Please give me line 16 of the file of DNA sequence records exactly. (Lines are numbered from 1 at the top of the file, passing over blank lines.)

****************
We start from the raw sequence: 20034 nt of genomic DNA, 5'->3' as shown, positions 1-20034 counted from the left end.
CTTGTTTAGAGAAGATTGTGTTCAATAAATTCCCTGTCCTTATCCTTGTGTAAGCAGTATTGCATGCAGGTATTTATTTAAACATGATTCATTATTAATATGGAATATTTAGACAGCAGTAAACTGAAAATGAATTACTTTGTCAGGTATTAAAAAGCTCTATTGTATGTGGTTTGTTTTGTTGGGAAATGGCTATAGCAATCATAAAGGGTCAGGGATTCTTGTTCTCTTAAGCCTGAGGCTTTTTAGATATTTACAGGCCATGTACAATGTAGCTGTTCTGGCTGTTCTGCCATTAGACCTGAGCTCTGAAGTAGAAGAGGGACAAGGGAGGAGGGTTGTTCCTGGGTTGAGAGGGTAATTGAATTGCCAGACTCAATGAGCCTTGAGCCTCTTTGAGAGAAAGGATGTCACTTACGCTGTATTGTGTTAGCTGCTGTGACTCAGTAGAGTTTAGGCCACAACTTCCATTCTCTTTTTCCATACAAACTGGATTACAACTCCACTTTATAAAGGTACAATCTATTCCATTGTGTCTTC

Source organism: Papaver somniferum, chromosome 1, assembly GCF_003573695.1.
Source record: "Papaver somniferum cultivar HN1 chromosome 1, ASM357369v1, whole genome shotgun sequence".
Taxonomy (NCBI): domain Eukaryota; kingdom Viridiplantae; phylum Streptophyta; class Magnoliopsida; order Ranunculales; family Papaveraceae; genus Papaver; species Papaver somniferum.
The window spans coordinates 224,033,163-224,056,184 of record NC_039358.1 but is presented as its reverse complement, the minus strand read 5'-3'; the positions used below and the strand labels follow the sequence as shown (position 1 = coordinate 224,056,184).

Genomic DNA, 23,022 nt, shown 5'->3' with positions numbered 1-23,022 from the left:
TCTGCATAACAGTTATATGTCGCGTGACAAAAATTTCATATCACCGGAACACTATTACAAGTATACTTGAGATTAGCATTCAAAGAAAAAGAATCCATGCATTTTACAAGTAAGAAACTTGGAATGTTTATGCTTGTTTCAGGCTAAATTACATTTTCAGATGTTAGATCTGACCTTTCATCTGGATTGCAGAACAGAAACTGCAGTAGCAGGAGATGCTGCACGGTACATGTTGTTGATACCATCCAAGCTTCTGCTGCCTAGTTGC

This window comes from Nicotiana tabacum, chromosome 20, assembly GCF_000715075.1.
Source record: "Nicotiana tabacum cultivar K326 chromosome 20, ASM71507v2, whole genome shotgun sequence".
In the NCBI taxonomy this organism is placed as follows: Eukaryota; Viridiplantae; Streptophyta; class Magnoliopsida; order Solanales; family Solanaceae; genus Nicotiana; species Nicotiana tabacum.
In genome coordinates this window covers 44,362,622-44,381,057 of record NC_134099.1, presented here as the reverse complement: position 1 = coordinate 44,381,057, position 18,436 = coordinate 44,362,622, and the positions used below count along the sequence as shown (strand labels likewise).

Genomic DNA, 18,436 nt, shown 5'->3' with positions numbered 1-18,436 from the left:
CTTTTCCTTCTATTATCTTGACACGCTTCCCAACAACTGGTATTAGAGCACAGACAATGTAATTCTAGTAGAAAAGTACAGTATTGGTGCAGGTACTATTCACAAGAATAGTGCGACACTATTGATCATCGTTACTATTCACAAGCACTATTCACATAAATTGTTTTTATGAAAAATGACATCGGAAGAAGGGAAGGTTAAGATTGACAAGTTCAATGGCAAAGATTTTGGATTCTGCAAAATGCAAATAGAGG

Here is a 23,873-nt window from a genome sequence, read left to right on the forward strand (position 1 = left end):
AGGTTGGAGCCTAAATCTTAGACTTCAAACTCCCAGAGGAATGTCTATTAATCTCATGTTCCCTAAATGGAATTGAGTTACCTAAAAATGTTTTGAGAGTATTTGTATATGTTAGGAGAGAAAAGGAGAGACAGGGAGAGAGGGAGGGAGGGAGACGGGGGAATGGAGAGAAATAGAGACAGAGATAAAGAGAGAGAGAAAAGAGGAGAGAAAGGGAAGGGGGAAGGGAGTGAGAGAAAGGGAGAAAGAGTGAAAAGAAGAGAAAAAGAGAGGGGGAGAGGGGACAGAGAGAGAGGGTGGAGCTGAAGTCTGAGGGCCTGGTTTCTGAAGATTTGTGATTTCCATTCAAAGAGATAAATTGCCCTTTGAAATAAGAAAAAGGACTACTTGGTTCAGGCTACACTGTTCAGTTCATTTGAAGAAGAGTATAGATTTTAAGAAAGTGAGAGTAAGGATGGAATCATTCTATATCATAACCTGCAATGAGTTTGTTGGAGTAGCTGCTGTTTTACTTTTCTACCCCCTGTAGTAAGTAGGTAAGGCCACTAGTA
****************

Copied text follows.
AGGTTGGAGCCTAAATCTTAGACTTCAAACTCCCAGAGGAATGTCTATTAATCTCATGTTCCCTAAATGGAATTGAGTTACCTAAAAATGTTTTGAGAGTATTTGTATATGTTAGGAGAGAAAAGGAGAGACAGGGAGAGAGGGAGGGAGGGAGACGGGGGAATGGAGAGAAATAGAGACAGAGATAAAGAGAGAGAGAAAAGAGGAGAGAAAGGGAAGGGGGAAGGGAGTGAGAGAAAGGGAGAAAGAGTGAAAAGAAGAGAAAAAGAGAGGGGGAGAGGGGACAGAGAGAGAGGGTGGAGCTGAAGTCTGAGGGCCTGGTTTCTGAAGATTTGTGATTTCCATTCAAAGAGATAAATTGCCCTTTGAAATAAGAAAAAGGACTACTTGGTTCAGGCTACACTGTTCAGTTCATTTGAAGAAGAGTATAGATTTTAAGAAAGTGAGAGTAAGGATGGAATCATTCTATATCATAACCTGCAATGAGTTTGTTGGAGTAGCTGCTGTTTTACTTTTCTACCCCCTGTAGTAAGTAGGTAAGGCCACTAGTA